This is pretty funny - need to watch the second part too. All about what William Wallace if things from the movie really were true.

Enjoy the film though, it's very good "brain off" fare.

Jaymole
02-19-12, 05:04 AM
I really was disappointed in Braveheart when i saw it years ago. Maybe i should watch it again, but I think it's flaws (overly simplistic characters and way too historically inaccurate) will still make me dislike the film. Too me, it's a film that really tries to make history and characters simplified and easy to digest for the masses...and I guess it succeeded.

Trout
02-19-12, 08:03 AM
It's not a bad film, but take out the violence in the battle scenes and this move wouldn't be as popular as it is.

Michael Corvin
02-19-12, 08:28 AM
My favorite movie, you can guess which option I voted. :)

The cast is what makes the whole thing shine. There isn't a weak link in the whole movie.

wishbone
02-19-12, 08:58 AM
This might have been one of the first movies and its historical (in)accuracy that I read about when I got internet connectivity in '96. It certainly opened my eyes to changes large and small in adapting history, novels, etc., to the big screen.The battle scenes and score are what shine here.I think a big contributor to Braveheart's success lies in James Horner's moving score.

http://i42.tinypic.com/347z0o1.jpg&nbsp;http://i44.tinypic.com/rh1mrc.jpg

And let's not forget that Braveheart introduced most of us to Catherine McCormack and Sophie Marceau. ;)

dhmac
02-19-12, 10:09 AM
While I give the film its due for making Scottish hero William Wallace well-known to the world, I think the movie is a missed opportunity. The overly simplistic dramatizations in it just don't work for me and the historical inaccuracies are irritating when they are done for no good reason (for example, completely leaving the bridge out of the Battle of Stirling Bridge makes no sense whatsoever).

I think Mel Gibson made this as if he was making a film about a fictional character like Robin Hood instead of a real historic person, such as William Wallace, where the real stories are so much better than the stuff Mel Gibson and his screenwriters made up.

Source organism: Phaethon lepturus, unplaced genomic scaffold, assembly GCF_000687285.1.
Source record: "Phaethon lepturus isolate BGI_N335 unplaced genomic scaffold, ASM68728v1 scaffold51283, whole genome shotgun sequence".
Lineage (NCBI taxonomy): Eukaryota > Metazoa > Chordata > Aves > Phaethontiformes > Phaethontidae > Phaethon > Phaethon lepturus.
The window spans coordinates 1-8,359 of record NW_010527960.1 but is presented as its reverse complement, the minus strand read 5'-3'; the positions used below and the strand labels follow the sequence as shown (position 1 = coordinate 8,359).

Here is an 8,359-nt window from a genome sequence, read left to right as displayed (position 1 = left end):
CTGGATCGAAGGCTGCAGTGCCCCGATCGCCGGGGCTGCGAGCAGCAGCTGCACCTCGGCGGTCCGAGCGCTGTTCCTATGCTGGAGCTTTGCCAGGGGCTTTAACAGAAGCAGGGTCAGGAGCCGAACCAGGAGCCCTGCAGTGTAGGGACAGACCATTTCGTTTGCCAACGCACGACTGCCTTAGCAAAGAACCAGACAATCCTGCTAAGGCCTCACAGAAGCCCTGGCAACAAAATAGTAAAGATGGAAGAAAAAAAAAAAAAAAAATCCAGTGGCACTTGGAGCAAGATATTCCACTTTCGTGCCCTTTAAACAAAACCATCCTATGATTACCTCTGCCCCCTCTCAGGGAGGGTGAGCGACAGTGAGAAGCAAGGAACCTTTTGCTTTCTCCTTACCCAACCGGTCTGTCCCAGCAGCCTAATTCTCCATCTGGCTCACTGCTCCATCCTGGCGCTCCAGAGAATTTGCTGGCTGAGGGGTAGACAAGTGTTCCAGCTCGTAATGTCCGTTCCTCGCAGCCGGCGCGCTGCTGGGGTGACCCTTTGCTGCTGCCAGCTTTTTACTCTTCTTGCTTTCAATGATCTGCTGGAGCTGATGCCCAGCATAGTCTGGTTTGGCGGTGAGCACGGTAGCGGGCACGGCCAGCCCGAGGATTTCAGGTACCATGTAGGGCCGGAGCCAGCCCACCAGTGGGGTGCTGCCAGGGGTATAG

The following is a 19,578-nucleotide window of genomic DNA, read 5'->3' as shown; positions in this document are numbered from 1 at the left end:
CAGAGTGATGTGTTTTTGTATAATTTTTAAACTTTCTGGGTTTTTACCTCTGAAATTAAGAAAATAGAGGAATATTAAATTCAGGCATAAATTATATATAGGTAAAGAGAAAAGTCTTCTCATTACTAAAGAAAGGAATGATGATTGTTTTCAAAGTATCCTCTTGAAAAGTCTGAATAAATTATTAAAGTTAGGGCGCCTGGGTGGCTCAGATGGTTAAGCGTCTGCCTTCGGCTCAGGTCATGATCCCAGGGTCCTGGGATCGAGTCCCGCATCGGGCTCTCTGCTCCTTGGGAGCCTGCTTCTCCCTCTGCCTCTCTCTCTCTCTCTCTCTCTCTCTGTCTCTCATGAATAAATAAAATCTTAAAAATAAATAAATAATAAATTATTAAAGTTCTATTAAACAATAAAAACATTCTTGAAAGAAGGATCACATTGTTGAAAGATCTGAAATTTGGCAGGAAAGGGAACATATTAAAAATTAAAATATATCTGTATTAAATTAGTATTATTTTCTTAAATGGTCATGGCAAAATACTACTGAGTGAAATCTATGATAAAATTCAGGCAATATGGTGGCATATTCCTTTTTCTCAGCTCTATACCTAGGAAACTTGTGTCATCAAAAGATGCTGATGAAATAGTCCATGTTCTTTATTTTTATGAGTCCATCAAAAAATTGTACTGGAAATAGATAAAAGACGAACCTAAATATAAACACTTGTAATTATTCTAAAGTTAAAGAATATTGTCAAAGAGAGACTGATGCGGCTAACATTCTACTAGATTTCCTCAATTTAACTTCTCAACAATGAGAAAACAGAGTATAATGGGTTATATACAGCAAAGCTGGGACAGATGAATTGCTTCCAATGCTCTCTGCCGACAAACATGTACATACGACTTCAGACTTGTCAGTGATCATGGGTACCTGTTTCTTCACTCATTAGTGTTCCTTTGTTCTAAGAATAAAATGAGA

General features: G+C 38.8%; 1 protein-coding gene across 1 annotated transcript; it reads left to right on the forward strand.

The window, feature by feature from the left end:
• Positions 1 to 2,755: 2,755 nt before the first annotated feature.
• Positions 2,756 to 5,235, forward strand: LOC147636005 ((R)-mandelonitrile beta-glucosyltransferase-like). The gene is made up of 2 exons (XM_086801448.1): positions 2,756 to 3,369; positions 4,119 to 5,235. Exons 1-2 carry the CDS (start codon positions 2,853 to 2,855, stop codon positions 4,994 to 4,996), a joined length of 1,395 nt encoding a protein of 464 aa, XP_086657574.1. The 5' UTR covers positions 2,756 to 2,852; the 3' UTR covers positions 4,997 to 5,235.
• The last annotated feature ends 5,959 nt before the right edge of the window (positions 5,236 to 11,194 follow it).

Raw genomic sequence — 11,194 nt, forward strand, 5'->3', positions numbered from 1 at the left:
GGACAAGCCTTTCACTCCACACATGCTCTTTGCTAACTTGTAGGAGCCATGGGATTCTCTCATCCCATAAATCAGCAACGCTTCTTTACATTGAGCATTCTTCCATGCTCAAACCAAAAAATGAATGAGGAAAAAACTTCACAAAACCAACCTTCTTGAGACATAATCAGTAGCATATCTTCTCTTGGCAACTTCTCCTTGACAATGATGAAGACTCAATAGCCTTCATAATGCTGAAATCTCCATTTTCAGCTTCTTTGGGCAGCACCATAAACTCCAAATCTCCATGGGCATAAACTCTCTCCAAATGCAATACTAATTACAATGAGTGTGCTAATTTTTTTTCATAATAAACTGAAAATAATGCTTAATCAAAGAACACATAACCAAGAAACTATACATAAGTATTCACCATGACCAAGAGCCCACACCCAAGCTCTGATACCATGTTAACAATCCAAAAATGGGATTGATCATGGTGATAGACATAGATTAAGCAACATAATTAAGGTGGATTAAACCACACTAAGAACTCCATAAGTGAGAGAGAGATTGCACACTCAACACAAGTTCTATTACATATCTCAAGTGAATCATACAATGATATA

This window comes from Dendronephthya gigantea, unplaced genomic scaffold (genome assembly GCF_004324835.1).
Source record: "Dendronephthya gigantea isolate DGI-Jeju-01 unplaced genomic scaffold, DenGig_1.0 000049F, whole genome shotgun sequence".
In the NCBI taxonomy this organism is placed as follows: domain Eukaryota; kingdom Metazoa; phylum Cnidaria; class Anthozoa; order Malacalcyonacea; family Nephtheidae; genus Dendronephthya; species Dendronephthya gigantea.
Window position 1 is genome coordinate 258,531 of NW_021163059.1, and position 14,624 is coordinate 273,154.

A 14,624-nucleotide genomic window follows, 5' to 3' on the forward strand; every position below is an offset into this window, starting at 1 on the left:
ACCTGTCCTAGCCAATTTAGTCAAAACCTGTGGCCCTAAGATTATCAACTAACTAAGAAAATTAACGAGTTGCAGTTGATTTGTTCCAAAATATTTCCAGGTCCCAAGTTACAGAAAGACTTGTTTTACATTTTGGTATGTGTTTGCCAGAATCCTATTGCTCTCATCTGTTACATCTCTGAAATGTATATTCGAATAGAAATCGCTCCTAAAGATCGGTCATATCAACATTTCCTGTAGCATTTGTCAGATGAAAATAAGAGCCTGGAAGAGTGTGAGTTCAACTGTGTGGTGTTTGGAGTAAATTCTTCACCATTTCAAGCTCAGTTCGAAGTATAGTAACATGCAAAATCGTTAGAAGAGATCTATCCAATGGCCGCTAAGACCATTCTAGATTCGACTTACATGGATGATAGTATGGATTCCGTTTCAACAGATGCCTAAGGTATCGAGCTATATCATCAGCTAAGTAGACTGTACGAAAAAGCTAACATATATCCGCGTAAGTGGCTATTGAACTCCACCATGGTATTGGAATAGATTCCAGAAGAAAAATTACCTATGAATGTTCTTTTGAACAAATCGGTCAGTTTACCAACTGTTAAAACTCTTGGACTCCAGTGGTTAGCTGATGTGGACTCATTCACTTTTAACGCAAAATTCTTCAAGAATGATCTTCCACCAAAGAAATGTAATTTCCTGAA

(P.S. It's the same view I have of James Cameron's Titanic, where the real stories of the actual people on the ship are so much more interesting than the made-up story of Jack and Rose.)

Solid Snake
02-19-12, 10:16 AM
It's heavily overrated. I do enjoy it though. It's no Kingdom of Heaven on the epic front but very nice to look at and listen to though.

like dhmac said: It's overly simplistic. And the inaccuracies are irritating too. Here's an interesting nitpicking thing...the lack of continuity of some things in battles always weirded me out.

Burnt Thru
02-19-12, 11:08 AM
The overly simplistic dramatizations in it just don't work for me and the historical inaccuracies are irritating when they are done for no good reason (for example, completely leaving the bridge out of the Battle of Stirling Bridge makes no sense whatsoever).
Well it doesn't seem like such a heroic victory when you learn that the English were basically ambushed on a bridge and were hence unable to fight. Clever perhaps (though thought very badly of at the time) but not really the stuff of heros of the type Gibson was going for with this film. Likewise Wallace's penchant for wearing a swordbelt made from human skin - might have given the film a bit of a Silence of the Lambs kind of feel to it!